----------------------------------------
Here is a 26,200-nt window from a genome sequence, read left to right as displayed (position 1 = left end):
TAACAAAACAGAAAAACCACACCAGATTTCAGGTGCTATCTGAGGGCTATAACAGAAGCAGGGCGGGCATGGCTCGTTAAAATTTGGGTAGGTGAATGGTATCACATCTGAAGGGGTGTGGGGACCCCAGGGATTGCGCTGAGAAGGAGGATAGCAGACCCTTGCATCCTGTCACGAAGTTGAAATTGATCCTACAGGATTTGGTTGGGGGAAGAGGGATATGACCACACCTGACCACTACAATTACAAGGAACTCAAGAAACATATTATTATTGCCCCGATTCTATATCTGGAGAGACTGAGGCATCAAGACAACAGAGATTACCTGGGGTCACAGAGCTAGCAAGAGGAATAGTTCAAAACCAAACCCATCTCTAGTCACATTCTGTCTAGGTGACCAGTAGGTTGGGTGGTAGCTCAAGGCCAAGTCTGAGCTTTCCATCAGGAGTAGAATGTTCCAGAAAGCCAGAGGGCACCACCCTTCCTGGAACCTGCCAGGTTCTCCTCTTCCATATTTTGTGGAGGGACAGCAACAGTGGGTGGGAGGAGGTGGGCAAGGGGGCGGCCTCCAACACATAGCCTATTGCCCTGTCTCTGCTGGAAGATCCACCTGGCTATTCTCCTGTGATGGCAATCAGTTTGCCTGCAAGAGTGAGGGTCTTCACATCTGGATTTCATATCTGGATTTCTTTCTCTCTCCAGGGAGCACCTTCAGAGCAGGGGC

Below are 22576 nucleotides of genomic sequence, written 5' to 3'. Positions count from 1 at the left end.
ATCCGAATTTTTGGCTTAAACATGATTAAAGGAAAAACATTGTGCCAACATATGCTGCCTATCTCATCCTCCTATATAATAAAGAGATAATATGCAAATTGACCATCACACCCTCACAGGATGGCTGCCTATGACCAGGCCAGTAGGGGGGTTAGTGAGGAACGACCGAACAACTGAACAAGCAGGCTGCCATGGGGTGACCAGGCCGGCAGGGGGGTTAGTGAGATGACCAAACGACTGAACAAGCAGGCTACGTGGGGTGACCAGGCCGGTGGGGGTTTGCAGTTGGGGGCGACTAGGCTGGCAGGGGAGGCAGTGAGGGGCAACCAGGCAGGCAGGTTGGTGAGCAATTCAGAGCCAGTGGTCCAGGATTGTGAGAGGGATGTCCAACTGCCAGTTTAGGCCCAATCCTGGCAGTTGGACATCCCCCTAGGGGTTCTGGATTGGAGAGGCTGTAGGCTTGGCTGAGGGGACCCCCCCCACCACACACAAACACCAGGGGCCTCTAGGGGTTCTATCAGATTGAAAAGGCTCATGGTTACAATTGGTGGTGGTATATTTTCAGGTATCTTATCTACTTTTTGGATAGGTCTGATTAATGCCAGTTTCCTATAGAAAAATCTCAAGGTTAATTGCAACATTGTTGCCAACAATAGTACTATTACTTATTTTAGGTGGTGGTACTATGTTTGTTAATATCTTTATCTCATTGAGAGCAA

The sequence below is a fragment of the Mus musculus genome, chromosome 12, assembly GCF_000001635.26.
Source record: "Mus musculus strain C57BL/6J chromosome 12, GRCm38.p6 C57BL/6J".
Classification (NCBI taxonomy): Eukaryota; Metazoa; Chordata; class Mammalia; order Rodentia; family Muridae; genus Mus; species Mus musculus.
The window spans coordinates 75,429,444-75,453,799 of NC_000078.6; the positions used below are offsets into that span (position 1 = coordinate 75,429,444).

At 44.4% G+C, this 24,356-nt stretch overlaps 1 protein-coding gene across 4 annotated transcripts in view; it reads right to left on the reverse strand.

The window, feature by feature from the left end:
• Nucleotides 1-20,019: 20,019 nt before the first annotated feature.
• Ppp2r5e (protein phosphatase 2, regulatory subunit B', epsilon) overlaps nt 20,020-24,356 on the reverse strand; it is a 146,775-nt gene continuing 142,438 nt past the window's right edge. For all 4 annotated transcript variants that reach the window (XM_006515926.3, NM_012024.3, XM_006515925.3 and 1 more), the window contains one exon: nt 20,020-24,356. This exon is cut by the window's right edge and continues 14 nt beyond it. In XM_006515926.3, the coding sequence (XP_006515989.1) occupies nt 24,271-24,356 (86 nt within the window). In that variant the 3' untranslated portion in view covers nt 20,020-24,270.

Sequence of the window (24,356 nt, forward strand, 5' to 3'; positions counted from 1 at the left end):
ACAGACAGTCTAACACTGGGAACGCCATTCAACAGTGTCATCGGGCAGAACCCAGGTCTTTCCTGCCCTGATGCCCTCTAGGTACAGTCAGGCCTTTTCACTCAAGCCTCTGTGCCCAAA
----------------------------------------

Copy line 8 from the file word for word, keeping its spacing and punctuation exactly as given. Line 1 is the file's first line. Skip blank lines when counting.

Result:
The window spans coordinates 75,429,444-75,453,799 of NC_000078.6; the positions used below are offsets into that span (position 1 = coordinate 75,429,444).